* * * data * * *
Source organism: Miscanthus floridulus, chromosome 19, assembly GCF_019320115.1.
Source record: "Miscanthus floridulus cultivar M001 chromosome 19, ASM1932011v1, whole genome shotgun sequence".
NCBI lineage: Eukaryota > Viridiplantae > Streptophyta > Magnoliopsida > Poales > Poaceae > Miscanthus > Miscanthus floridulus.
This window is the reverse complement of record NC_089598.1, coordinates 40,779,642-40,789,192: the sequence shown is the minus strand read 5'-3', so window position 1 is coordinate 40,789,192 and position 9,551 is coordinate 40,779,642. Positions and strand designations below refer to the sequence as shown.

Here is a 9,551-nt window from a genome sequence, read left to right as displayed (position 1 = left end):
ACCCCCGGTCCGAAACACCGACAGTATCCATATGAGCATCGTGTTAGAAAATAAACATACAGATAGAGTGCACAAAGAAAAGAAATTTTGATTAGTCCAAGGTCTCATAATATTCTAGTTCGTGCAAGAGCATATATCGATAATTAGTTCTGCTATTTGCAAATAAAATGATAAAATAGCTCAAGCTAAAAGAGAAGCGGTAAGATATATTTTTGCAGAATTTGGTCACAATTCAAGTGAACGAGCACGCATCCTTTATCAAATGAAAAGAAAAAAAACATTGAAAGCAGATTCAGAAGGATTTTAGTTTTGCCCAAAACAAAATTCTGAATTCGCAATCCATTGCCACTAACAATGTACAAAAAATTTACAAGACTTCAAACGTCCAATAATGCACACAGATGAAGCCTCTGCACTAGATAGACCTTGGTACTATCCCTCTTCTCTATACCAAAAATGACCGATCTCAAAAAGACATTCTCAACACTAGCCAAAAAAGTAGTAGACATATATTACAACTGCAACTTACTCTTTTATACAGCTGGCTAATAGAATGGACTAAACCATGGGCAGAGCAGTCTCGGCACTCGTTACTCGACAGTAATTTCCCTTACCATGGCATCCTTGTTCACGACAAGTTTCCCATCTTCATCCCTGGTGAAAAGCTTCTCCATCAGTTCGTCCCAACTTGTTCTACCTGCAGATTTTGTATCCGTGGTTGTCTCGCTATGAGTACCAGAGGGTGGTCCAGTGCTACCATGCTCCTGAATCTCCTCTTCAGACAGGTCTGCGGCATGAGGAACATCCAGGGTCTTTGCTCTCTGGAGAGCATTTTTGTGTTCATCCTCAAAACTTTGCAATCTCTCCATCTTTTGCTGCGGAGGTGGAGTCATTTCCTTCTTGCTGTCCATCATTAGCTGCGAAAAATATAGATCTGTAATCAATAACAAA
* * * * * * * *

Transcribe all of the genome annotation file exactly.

Source organism: Miscanthus floridulus, chromosome 19, assembly GCF_019320115.1.
Source record: "Miscanthus floridulus cultivar M001 chromosome 19, ASM1932011v1, whole genome shotgun sequence".
NCBI lineage: Eukaryota > Viridiplantae > Streptophyta > Magnoliopsida > Poales > Poaceae > Miscanthus > Miscanthus floridulus.
This window is the reverse complement of record NC_089598.1, coordinates 40,779,642-40,789,192: the sequence shown is the minus strand read 5'-3', so window position 1 is coordinate 40,789,192 and position 9,551 is coordinate 40,779,642. Positions and strand designations below refer to the sequence as shown.

Here is a 9,551-nt window from a genome sequence, read left to right as displayed (position 1 = left end):
ACCCCCGGTCCGAAACACCGACAGTATCCATATGAGCATCGTGTTAGAAAATAAACATACAGATAGAGTGCACAAAGAAAAGAAATTTTGATTAGTCCAAGGTCTCATAATATTCTAGTTCGTGCAAGAGCATATATCGATAATTAGTTCTGCTATTTGCAAATAAAATGATAAAATAGCTCAAGCTAAAAGAGAAGCGGTAAGATATATTTTTGCAGAATTTGGTCACAATTCAAGTGAACGAGCACGCATCCTTTATCAAATGAAAAGAAAAAAAACATTGAAAGCAGATTCAGAAGGATTTTAGTTTTGCCCAAAACAAAATTCTGAATTCGCAATCCATTGCCACTAACAATGTACAAAAAATTTACAAGACTTCAAACGTCCAATAATGCACACAGATGAAGCCTCTGCACTAGATAGACCTTGGTACTATCCCTCTTCTCTATACCAAAAATGACCGATCTCAAAAAGACATTCTCAACACTAGCCAAAAAAGTAGTAGACATATATTACAACTGCAACTTACTCTTTTATACAGCTGGCTAATAGAATGGACTAAACCATGGGCAGAGCAGTCTCGGCACTCGTTACTCGACAGTAATTTCCCTTACCATGGCATCCTTGTTCACGACAAGTTTCCCATCTTCATCCCTGGTGAAAAGCTTCTCCATCAGTTCGTCCCAACTTGTTCTACCTGCAGATTTTGTATCCGTGGTTGTCTCGCTATGAGTACCAGAGGGTGGTCCAGTGCTACCATGCTCCTGAATCTCCTCTTCAGACAGGTCTGCGGCATGAGGAACATCCAGGGTCTTTGCTCTCTGGAGAGCATTTTTGTGTTCATCCTCAAAACTTTGCAATCTCTCCATCTTTTGCTGCGGAGGTGGAGTCATTTCCTTCTTGCTGTCCATCATTAGCTGCGAAAAATATAGATCTGTAATCAATAACAAA